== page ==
Hello and Greetings to – The Benefits of Organic Food Part 2
This is the second article, in a series of ten articles on the benefits of organic food by Guest writer, Joseph Patrick, published every Wednesday for ten weeks.
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Benefits of Organic Food, Even if You’re on a Budget
A lot of people tell me they love the idea of organic food and would start eating it in an instant but their budgets simply don’t allow it.
It’s true that the benefits of organic food can cost considerably more than conventionally grown food…absolutely.
The one glimmer of hope is that there has been a downward pricing trend as organic foods became more popular.
Still, the prices aren’t low enough for many people, so how can you eat organic when you’re on a budget?
Here are a few ideas you can start with, to start reaping the benefits of organic food.
Start with one thing at a time.
Going organic doesn’t mean you have to go all or none. Take small steps to where you want to go.
I also recommend downloading the EWG (Environmental Working Group) Dirty Dozen list that shows you the produce that is most likely to be grown with the most pesticides, so either avoid those or purchase them organically.
The list includes items like apples, bell peppers, peaches, potatoes, blueberries, spinach, celery, strawberries and more.
They also keep a list of produce that is least likely be grown with as much pesticide, so you may not have to rush into organic versions of those.
Get the benefits of organic food by supporting your local farmers markets.
There are many organic options at farmer’s markets and they are often more affordable than organic fare found at regular supermarkets.
You can search Google for “[your town] farmer’s market” or use the http://www.localharvest.org website to find markets in your area.
Cut out expensive, processed foods.
While processed foods may seem like a great deal because they save time and they appear to be inexpensive, they often don’t provide a lot in the way of portion size or nutritional value and can really eat up a food budget if you rely on them.
Try reducing the amount of processed foods you buy and eat more nutrient dense whole foods.
It’s good for the budget and good for your health.
Stock up when things go on sale and then you can, dry or freeze it.
It’s the same money-saving concept that people have been using for years and you can apply it to organic foods as well.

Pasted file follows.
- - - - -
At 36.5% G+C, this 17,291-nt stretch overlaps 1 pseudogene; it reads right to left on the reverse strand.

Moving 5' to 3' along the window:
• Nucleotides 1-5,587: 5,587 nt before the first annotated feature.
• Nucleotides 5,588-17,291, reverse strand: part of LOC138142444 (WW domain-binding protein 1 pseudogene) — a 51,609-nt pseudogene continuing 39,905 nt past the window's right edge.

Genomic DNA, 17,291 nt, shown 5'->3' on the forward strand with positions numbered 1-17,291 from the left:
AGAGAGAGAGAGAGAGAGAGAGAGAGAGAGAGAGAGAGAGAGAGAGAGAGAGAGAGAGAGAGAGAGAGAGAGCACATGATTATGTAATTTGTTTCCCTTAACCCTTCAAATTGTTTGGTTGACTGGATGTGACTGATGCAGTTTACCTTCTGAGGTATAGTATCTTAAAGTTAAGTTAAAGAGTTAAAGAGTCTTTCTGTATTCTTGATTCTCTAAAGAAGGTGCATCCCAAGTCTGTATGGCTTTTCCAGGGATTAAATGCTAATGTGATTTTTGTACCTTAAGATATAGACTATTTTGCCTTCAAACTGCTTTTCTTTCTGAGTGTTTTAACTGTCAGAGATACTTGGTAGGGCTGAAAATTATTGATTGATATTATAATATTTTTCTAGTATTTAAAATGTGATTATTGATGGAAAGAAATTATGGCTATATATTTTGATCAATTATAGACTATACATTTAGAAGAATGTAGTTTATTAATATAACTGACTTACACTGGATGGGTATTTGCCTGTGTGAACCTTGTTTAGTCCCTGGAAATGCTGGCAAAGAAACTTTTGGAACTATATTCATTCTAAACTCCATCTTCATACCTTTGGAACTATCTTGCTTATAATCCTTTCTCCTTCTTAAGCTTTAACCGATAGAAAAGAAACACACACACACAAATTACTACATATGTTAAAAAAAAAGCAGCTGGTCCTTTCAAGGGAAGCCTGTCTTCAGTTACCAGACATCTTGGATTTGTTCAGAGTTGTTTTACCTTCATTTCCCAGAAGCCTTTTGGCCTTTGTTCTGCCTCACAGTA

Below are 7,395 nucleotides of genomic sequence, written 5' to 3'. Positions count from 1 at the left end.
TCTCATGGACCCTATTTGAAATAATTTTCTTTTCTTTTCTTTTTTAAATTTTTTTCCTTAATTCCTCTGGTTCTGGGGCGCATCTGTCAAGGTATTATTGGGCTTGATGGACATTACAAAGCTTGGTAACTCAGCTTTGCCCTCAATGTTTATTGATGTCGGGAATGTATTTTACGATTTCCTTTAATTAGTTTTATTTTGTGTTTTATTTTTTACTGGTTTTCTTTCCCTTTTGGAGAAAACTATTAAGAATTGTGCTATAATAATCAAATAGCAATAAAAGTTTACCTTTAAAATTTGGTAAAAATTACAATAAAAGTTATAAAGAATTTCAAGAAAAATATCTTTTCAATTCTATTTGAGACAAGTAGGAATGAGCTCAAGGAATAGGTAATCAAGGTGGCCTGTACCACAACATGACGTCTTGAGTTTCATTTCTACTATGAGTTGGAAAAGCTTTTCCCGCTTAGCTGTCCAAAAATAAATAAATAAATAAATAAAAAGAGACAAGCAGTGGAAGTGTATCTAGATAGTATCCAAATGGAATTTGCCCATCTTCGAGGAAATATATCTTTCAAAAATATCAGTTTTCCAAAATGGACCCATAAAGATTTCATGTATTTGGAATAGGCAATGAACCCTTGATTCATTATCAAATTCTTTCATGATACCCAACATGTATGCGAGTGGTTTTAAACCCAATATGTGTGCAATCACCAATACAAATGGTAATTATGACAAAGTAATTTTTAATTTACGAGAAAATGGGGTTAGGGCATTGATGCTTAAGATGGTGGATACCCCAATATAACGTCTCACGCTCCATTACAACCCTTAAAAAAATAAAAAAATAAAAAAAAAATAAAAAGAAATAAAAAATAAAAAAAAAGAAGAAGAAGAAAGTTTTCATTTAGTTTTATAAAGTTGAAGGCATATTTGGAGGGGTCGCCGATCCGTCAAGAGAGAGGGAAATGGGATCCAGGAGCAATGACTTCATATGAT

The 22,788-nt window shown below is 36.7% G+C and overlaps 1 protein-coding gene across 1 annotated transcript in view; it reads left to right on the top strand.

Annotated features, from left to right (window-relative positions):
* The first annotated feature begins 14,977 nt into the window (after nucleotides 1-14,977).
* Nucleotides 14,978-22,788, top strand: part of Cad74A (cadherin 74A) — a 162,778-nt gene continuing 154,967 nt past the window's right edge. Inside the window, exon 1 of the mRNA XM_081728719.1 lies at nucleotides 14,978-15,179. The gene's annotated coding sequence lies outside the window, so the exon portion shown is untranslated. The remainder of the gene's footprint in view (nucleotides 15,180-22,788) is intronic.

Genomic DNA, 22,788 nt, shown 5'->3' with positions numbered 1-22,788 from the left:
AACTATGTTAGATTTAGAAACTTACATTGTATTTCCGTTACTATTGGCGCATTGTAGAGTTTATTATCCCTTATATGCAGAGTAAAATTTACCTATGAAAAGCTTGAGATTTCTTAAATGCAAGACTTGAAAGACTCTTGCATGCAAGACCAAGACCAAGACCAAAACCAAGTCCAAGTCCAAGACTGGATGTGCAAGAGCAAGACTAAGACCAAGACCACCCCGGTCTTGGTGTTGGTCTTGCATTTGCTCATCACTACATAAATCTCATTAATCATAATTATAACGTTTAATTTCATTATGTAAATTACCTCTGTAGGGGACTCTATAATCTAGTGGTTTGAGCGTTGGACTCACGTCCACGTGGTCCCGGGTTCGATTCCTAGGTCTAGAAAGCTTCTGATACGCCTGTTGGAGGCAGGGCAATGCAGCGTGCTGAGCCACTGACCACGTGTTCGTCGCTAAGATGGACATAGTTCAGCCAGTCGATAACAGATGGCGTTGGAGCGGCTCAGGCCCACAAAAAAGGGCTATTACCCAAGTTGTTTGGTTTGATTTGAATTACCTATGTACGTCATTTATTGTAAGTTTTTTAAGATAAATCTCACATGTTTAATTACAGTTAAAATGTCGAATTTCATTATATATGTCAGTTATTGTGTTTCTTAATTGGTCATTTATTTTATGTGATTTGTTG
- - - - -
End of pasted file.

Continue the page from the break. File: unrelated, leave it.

Invest in a food dehydrator, canning equipment and freezer-ready containers, so you can store organic foods for later eating.
Make it a goal to eat a fully local and/or organic meal each week.
It’s an idea borrowed from the daily green and it’s a good one.
If you just try for one meal, you’ll be making a difference without a lot of cost. Plus, leftovers and extra ingredients can be stretched out to additional meals.
I know it’s scary for some meat lovers, me included, but eating more meatless meals gives you so much more money in the food budget.
Or if you’re not ready to do vegetarian, consider using smaller portions of meat in your meals. Try things like stir fries and similar meals where meat is simply an accompaniment, rather than the main focus of the meal.
Don’t be afraid of a little manual labor. Using “you pick” opportunities allows you save a lot of money and stock up for canning, drying and freezing.
You can pick a variety of fruits and vegetables. You can look for you picks in your area by visiting – pickyourown, but do confirm they are organic growers first.
Every little bit helps and the better you get at picking the right foods, the more affordable it can be. And remember, the long term health benefits of eating more naturally will likely save you plenty in health costs in the long run.
Just one thing before you head out and stock up on everything … we should talk about what organic really means and we’ll do that in my next post.
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